Moving overseas is a big, brave thing to do.
Although you may have decided you're ready for expat life, there's no harm in doing some research on the topic in advance.
Before I moved overseas, I read a stack of books on expat life, written by people who'd moved to all corners of the globe.
It led me to realize that although life as an expat can be challenging, it's ultimately a great adventure.
Here are three recommended books to read while preparing for moving overseas.
Almost French: A New Life in Paris – Sarah Turnbull
Fellow Australian and journalist Sarah Turnball meets French lawyer Frédéric while traveling.
He asks her to move to Paris with him – she surprises herself by accepting.
This isn't like me. I'm not the sort of girl who crosses continents to meet up with a man she hardly knows. Paris hadn't even been part of my travel plan…
Moving in with a partner is hard enough as it is. Yet, Sarah finds herself having to navigate the customs of an entirely foreign country as well.
She struggles to learn the language and commits multiple social faux pas, such as wearing her tracky daks (Australian slang for tracksuit pants) to the shops.
To her, Paris often seems like an alien planet, and she finds it difficult to fit in.
There were two aspects of this book that I liked.
Although it was the promise of romance that led Sarah to Paris, Almost French is not a love story.
She says little of her relationship with Frédéric, choosing instead to focus on the facets of day-to-day life in the French capital and her efforts to fit into society there.
Although the story of an Australian girl meeting a French boy would have made for a good read, it was as interesting to hear about her continual run-ins with overall French culture.
And after all – it's not like there aren't enough books out there about love stories in Paris as it is!
What she captured beautifully was that strange sense of displacement one has when embarking upon expat life.
You don't quite belong in your new country, which is to be expected. More astonishingly, on any return home, you'll find you struggle to fit in there, too. All that was once familiar is no more. It's a hard thing to deal with.
Similarly, although you miss your country and culture with a steady ache that refuses to dissipate, you'll find you'll suffer from similar feelings when you leave your adopted country to visit those at home.
In fact – “home” takes on a whole new meaning altogether.
It is a bitter-sweet thing, knowing two cultures. Once you leave your birthplace nothing is ever the same.
The Year of Living Danishly: Uncovering the Secrets of the World’s Happiest Country – Helen Russell
Back from a holiday with her husband and into the rigors of everyday life in London, Helen Russell finds herself suffering from the worst post-vacation blues she's ever had.
So, when her husband scores his dream job of working for Lego in Denmark, she agrees to pack up her life and move to rural Jutland.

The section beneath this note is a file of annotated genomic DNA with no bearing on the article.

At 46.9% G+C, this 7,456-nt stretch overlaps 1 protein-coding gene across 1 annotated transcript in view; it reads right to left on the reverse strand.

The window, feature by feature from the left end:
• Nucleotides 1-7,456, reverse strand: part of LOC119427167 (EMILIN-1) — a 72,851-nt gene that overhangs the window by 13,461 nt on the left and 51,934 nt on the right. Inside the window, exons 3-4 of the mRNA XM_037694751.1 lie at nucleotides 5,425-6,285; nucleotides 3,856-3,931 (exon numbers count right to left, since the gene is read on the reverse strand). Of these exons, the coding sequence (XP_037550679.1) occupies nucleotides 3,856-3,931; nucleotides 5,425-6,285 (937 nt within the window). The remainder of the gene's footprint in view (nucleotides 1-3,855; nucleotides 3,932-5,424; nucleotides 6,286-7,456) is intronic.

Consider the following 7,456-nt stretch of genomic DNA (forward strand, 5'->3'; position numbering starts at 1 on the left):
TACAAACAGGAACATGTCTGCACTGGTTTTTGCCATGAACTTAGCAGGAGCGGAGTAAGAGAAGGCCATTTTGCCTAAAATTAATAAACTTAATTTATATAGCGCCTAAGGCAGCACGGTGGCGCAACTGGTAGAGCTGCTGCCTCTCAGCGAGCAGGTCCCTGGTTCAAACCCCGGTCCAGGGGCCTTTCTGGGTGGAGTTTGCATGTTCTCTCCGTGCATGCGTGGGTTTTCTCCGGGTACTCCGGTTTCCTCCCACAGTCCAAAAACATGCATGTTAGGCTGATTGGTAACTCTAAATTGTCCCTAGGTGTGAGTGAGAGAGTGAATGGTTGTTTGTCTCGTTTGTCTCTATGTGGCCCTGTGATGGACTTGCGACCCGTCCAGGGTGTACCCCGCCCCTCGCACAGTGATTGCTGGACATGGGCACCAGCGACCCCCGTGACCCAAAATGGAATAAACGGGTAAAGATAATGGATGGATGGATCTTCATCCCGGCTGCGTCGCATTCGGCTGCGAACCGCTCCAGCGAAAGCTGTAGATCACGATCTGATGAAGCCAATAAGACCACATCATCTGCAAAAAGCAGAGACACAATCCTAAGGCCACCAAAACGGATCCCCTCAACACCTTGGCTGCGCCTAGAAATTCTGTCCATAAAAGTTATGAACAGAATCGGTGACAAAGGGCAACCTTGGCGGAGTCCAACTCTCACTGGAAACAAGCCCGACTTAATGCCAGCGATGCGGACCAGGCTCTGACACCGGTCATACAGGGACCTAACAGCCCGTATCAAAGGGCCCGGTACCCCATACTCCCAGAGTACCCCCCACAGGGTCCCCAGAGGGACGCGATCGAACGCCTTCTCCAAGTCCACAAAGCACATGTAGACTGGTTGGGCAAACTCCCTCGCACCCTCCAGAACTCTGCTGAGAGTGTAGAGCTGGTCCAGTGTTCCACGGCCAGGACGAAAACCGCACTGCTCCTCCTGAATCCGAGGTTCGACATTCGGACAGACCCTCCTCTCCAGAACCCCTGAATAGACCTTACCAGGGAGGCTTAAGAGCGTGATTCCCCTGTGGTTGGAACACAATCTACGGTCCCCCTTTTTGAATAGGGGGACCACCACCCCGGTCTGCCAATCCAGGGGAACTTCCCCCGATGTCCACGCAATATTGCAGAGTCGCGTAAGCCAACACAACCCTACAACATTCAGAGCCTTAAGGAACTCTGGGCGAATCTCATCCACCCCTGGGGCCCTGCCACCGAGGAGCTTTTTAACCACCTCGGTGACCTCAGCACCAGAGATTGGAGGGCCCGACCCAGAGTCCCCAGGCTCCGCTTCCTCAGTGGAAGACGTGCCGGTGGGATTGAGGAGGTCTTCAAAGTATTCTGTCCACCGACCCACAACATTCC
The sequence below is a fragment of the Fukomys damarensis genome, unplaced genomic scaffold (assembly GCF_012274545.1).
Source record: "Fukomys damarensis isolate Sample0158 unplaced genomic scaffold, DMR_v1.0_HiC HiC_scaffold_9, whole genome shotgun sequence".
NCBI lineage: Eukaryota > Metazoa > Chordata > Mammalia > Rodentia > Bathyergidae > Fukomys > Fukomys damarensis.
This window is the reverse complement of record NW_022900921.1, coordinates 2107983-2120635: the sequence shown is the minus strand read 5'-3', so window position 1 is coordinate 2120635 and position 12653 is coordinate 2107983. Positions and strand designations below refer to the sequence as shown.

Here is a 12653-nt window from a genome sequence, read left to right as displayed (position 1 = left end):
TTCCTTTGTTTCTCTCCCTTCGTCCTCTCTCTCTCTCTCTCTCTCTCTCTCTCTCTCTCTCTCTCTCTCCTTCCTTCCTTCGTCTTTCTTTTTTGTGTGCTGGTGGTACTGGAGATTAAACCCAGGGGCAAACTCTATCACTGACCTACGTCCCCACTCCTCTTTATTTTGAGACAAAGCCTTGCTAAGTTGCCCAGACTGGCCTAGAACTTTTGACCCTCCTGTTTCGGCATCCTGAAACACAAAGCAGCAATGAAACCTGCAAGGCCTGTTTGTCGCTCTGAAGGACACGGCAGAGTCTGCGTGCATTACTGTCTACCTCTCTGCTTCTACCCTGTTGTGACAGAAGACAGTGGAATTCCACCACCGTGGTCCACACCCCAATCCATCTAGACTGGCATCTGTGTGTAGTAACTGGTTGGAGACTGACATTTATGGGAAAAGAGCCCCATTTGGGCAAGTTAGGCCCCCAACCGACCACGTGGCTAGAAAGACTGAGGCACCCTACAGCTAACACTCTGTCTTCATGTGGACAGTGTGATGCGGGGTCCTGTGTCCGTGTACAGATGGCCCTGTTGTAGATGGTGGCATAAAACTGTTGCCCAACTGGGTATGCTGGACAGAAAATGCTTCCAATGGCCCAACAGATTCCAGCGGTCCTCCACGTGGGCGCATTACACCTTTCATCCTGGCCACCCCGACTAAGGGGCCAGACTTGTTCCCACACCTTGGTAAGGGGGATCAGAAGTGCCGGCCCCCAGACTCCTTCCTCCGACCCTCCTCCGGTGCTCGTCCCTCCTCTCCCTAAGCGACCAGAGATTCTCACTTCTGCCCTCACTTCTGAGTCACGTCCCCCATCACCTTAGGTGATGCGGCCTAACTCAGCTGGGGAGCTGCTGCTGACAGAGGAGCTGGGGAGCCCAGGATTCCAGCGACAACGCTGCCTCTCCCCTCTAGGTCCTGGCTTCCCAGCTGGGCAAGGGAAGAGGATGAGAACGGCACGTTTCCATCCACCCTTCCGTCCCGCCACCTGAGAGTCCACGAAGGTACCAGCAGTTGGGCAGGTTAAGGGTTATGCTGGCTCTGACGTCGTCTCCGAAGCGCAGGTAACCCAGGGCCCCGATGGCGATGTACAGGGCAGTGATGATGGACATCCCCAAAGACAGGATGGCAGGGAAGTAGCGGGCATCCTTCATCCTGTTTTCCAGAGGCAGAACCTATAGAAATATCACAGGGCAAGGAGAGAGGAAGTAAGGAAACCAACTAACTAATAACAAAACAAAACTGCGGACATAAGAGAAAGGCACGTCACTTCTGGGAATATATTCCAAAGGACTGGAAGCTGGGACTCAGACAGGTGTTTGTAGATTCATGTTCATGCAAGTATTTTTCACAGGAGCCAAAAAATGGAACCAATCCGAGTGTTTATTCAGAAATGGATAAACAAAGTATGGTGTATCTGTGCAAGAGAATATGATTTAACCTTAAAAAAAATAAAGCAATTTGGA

In her research before leaving the UK, Helen discovers that the Danes are allegedly one of, if not the happiest people on earth.
This, in a country that's enveloped in darkness for three months of the year and is notoriously one of the most expensive places to live in the world.
In keeping with her journalistic background, Helen decides to spend a year in Denmark investigating what it is about the Danish lifestyle that makes them so darn satisfied with life.
If anyone plays the martyr card, staying late or working too much, they’re more likely to get a leaflet about efficiency or time management dropped on their desk than any sympathy.
Over the course of twelve months, she learns of the sacred status of tradition in Denmark, from social cues to treatment of the national flag.
She researches the country's many beneficial social programs, learning that Danes are encouraged to get a thorough education and often only work six hours of the day.
She attempts to master the national tongue and manages to survive her first Danish winter, without succumbing to SAD.
Most of all, Denmark offers Helen the chance to slow down her pace of life, sit back and appreciate the good times and finally wrap her head around the mystifying concept of hygge.
Goodbye to Berlin – Christopher Isherwood
No. Even now I can't altogether believe that any of this really happened…
What do you think of, when you imagine Berlin?
Whatever may spring to your mind, the city reflected in this book is very different from Berlin as it is known today.
Christopher Isherwood moved to Germany from Britain in the 1930s to work on his novel.
While there, he became involved with a diverse array of Berlin residents. Isherwood admittedly didn't do much writing, more living, but was sure to diligently record his day-to-day interactions in his diaries.
These diary entries eventually become this book – a collection of stories about the decline of German society in the years that pre-date the rise of Nazi Germany.
Perhaps the most brutally touching chapter is the last. Violence is rife on the streets of Berlin, as the Weimar Republic falls and Nazi power grows. There is a growing sense of desperation in the air that leads Isherwood to pack and flee – to finally say goodbye to Berlin.
Why exactly am I recommending this book to would-be expats? Simply because I like the fly on the wall approach that Isherwood takes to his life abroad. As he states on the first page:
I am a camera with its shutter open, quite passive, recording, not thinking.
It's common to feel this way when you move overseas – as though you are observing others live out their lives, while you struggle to settle into a life of your own.
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